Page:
Tuesday, January 29, 2008

Pattern difficulty... or "Things to know" (Part 7)

This is the seventh entry of the Things to know series...

My work has become much more deliberate, purposeful, intentional... and so, fewer garments have been made lately. That's okay, though. It is probably part of the "maturing" process, and the best things last for years, anyway.

There is a Japanese philosophy called "kaizen", which is about doing all things in tiny steps to achieve your goals. It is a beautiful process for the creative person, and one I highly recommend it for anyone who is having trouble slowing down, and/or keeping all of their balls in the air. (I read a wonderful book that inspired me to implement the strategies in my own life... "One Small Step..." -- if interested, you'll find the book's full datils on my Amazon slide show to the right).

Another thing that will help you if you have any time, attention span or frustration factor concerns, is to choose your patterns according to difficulty ratings. I don't know how many of you look at the difficulty ratings when you choose your sewing patterns, but there is a method to the madness (for Butterick, McCall's and Vogue, at least). Some of the reasoning is obvious, and some less obvious... I will help to demystify them for you now...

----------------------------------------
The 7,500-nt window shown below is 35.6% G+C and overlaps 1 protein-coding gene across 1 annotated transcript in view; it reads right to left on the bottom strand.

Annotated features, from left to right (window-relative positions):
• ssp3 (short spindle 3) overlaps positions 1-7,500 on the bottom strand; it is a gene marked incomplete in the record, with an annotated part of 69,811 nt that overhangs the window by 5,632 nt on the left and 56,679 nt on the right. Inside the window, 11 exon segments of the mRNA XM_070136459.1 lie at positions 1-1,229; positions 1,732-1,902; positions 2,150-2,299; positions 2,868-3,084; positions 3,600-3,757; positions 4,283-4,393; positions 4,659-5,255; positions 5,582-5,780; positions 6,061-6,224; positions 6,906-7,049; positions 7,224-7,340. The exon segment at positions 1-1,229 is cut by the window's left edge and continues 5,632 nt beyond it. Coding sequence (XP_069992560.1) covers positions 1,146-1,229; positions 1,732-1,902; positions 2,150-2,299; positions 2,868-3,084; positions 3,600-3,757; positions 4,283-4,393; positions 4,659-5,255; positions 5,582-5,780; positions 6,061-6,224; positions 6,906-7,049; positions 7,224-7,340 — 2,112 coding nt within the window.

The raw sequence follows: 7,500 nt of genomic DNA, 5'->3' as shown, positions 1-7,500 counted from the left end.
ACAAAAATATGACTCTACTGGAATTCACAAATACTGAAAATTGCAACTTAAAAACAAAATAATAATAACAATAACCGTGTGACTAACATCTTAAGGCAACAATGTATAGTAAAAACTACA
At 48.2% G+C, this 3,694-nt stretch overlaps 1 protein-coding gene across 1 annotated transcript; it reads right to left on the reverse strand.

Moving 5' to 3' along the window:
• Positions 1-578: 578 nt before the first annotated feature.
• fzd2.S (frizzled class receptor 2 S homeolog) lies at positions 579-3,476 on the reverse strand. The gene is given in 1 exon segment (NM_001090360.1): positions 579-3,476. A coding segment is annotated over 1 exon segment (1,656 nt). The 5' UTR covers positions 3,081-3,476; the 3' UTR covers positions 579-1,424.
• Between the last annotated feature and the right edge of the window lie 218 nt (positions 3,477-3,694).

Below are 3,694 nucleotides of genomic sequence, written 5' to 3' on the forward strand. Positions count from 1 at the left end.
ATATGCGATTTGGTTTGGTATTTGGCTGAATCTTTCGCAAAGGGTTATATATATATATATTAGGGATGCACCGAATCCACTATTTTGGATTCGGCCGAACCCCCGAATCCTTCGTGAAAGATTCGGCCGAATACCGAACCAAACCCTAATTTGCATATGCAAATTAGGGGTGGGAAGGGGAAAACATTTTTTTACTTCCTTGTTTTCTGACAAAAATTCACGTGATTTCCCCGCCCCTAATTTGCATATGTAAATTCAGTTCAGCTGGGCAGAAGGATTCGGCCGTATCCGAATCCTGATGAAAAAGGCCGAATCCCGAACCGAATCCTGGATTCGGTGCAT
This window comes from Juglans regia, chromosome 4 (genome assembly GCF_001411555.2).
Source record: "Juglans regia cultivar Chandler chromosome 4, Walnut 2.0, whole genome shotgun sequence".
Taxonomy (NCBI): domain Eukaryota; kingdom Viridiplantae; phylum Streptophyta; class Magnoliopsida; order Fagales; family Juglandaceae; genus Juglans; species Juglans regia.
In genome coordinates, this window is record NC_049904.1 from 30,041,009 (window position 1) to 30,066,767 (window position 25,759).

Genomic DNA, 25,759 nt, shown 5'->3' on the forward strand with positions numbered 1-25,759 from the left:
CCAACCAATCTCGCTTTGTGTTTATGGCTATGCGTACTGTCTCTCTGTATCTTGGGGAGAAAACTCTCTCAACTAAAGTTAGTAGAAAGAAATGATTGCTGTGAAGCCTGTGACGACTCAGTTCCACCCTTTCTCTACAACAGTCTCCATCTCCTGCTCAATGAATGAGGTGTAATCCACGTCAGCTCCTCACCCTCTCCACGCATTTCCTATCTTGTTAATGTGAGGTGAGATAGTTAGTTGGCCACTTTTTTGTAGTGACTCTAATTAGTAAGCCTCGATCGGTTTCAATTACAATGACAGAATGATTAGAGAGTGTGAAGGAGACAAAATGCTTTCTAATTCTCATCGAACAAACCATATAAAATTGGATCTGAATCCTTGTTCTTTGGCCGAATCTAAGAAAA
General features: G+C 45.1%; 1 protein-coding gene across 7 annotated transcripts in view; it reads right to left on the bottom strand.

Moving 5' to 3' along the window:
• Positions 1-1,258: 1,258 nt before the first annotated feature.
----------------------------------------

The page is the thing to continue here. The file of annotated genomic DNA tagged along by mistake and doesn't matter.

Very Easy:
The easiest and quickest patterns to sew. Perfect for the beginner or experienced sewer with limited time available. Most patterns have only five main pieces. Easy to sew fabrics are recommended.





Easy:
More details than the Very Easy category. Perfect for those with limited sewing knowledge or little time. Expect a wider variety of sewing procedures. Some fitting knowledge required.




Average:
Perfect for those with more time or sewing experience. Challenging construction details, more fitting and inner construction: interfacing, lining and underlining. More variety of fabrics - from stretch to synthetic leathers and suedes.




Advanced:
Perfect for those who like the challenge of fine couture techniques. Expect intricate shaping, hidden construction details, fine touches of hand sewing, and more. These patterns use the widest variety of fabrics.


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1 comment:

  1. I also suggest to my students that they actually take out the instruction sheets and look on the front page for the schematic that shows the pattern pieces. If there are 2 million tiny little pattern pieces....well, that could be a difficult pattern!

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